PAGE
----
ABA Town Hall Meeting: E-Fairness, AHPs, and Damaged Shipments

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ABA President Mitchell Kaplan, outgoing Vice President Suzy Staubach, and incoming Vice President Russ Lawrence at the Town Hall Meeting.

ABA's Town Hall Meeting, held on Friday, June 3, at BookExpo America in New York City, was dominated by discussions of e-fairness, health insurance for small businesses, and the issue of damaged shipments from publishers. ABA President Mitchell Kaplan of Books & Books in Coral Gables, Florida, led the informal meeting, designed to allow booksellers to ask questions and share views on any industry-related topic.

To kick off the meeting, Ann Christophersen of Women & Children First in Chicago applauded ABA's "Day of Education." "I thought ABA's programming was amazingly strong -- especially the more sophisticated seminars based on 'The 2% Solution,'" she said.

Kaplan agreed and singled out ABA CEO Avin Mark Domnitz for spearheading this year's education programming plan, and he also thanked Oren Teicher, ABA COO; Len Vlahos, BookSense.com Director; Kristen Gilligan, associate director of programming and constituent groups liaison; and David Walker, director of special projects, for doing a great job of putting ABA's "Day of Education" together.

Dean Avery of Ariel Booksellers in New Paltz, New York, then brought up the question of e-fairness. He stressed that he didn't expect ABA to solve the dilemma of large chain stores that are not collecting sales tax for online sales "single-handedly" but said he wanted to know what the association was doing to help in the effort.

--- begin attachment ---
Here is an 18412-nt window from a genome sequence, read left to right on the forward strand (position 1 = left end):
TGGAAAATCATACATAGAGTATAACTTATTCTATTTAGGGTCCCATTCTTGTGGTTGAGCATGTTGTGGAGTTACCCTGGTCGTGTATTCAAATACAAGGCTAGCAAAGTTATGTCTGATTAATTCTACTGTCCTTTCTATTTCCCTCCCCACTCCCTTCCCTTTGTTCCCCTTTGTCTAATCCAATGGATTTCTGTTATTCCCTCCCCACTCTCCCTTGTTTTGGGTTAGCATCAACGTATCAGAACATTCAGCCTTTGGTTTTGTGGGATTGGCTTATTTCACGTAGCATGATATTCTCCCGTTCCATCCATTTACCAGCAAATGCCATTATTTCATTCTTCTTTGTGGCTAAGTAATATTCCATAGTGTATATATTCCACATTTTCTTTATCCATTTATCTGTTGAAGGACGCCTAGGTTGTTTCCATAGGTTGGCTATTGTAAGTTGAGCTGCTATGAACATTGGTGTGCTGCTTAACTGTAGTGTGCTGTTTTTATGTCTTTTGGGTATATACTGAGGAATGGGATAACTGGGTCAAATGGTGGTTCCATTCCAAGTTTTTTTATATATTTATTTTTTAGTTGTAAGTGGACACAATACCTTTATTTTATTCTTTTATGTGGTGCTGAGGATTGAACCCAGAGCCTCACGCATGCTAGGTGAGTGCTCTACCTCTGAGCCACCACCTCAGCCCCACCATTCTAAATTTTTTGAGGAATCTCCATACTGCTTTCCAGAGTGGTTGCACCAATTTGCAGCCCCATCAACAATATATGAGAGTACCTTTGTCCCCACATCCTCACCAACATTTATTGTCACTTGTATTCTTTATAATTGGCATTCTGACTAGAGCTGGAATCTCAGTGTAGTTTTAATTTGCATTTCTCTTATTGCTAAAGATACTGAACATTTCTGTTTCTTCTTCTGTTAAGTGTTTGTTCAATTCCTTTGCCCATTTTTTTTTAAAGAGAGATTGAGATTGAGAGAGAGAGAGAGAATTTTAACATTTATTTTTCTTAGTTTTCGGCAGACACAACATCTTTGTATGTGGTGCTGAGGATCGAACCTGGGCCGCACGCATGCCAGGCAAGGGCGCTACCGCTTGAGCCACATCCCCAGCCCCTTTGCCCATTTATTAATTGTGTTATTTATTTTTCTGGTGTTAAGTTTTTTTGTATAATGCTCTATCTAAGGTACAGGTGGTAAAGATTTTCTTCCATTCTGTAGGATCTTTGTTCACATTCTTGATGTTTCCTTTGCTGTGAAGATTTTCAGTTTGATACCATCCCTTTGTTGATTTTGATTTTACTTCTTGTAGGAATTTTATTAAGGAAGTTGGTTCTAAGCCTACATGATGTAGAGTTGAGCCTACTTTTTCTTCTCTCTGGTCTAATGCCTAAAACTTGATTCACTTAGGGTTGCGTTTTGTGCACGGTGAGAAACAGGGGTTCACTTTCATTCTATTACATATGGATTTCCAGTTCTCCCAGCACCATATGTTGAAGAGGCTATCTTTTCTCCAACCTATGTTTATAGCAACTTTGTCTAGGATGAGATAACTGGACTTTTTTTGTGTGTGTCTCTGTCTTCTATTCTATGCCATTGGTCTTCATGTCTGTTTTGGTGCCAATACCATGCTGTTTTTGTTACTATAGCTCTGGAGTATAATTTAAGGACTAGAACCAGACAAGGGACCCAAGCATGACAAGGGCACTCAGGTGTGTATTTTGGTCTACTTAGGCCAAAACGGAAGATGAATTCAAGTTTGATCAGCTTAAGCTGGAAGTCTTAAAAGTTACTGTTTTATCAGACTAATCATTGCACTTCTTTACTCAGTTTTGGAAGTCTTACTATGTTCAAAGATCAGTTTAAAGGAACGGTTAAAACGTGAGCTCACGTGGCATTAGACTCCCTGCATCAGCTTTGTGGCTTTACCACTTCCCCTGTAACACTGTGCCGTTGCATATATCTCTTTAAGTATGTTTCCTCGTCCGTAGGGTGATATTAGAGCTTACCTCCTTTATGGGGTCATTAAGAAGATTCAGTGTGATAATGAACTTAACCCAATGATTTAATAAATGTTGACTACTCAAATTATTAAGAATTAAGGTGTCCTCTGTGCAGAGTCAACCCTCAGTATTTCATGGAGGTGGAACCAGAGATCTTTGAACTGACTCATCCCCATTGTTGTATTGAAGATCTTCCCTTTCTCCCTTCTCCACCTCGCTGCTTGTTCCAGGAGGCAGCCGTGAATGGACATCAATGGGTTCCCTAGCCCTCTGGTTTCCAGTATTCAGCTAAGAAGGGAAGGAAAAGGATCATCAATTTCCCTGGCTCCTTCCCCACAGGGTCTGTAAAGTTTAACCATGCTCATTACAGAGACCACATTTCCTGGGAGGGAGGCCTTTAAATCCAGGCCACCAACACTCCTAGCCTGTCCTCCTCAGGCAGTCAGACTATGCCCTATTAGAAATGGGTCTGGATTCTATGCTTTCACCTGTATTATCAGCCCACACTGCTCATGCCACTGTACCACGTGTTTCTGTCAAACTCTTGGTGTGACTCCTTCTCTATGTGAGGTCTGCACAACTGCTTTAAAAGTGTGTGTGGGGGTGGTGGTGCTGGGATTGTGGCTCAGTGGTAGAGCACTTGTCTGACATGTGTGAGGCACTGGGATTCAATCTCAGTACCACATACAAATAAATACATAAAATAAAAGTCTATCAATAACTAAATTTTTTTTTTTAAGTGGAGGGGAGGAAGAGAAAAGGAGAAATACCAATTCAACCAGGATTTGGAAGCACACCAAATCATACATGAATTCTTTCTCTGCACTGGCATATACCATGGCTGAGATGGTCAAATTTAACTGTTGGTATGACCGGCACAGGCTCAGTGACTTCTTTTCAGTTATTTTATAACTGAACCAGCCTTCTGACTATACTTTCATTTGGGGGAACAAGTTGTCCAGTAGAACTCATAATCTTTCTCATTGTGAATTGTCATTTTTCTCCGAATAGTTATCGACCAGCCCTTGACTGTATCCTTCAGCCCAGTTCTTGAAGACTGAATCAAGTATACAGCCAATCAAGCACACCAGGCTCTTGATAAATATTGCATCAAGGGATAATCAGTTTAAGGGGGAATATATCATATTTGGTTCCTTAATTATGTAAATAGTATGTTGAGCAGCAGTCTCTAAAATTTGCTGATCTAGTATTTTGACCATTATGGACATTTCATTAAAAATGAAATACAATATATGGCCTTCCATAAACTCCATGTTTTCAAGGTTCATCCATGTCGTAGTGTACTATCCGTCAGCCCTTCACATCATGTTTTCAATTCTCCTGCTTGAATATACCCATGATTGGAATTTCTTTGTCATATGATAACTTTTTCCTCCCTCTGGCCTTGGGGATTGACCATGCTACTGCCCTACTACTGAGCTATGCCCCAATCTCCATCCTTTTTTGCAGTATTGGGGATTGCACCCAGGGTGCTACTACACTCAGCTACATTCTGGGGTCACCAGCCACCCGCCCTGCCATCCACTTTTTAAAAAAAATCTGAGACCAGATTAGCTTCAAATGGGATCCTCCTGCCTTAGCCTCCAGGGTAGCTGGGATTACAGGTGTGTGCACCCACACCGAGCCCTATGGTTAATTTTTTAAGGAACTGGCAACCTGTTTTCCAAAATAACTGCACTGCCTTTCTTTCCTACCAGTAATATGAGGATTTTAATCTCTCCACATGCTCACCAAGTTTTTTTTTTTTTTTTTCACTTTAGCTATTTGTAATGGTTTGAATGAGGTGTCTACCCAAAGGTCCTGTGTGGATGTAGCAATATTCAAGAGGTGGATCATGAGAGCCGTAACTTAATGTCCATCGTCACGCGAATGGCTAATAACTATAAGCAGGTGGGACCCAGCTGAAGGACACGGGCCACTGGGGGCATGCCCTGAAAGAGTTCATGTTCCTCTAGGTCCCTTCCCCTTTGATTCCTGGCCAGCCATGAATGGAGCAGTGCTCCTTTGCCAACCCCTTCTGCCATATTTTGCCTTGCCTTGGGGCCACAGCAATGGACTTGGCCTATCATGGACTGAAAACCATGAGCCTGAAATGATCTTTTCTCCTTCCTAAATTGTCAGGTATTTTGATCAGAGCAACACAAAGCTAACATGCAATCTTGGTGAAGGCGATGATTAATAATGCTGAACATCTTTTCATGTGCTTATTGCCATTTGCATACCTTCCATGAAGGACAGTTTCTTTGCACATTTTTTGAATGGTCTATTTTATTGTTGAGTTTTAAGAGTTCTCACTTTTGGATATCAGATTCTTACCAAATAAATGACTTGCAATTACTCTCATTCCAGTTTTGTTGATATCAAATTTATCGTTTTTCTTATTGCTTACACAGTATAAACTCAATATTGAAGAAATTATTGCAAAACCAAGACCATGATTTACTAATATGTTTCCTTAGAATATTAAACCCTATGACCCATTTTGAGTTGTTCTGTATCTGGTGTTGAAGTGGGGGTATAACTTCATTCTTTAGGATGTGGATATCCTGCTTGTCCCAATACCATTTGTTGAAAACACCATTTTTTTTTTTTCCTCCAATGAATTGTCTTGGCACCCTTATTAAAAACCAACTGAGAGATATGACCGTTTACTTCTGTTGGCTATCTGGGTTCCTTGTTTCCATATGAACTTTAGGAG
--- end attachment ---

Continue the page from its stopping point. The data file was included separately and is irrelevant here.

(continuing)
ABA's Teicher fielded the question and noted that ABA is one of hundreds of organizations that make up the E-Fairness Coalition, which is urging governors of the 45 states that collect sales tax to start enforcing the collection of sales tax for online purchases when the online retailer has nexus in their state.

Teicher updated booksellers on the California Board of Equalization's (BOE) internal audit of Borders.com, and, most recently, Barnesandnoble.com. In both cases, he reported, the staff of BOE recommended that the two online retailers had nexus in the state of California due to their affiliation with their respective bricks-and-mortar counterparts. (Borders Online appealed the BOE's recommendation, and last week a California appellate court dismissed Borders' appeal.) He added that once a ruling is final in either or both cases it could result in a domino effect and give the other 44 states impetus to collect sales tax for online sales. "When this decision comes down, we will disseminate it widely," he said. (For an update on the sales tax issue, go to http://news.bookweb.org/read/3590.)

Sara Pishko of Prince Books in Norfolk, Virginia, brought up the issue of damaged shipments from publishers, and many other booksellers concurred with her that this is a significant problem that should be addressed. ABA's Walker responded that this is something ABA is well aware of and is an issue "we are focusing on."

Kaplan pointed out that booksellers should make it a point to let Walker (davidw@bookweb.org) know anytime there is a problem like this and to send as much evidence as possible. "We, as an association, need to do a good job soliciting this from you so we can approach publishers in an organized way -- we need to hear from you," he said.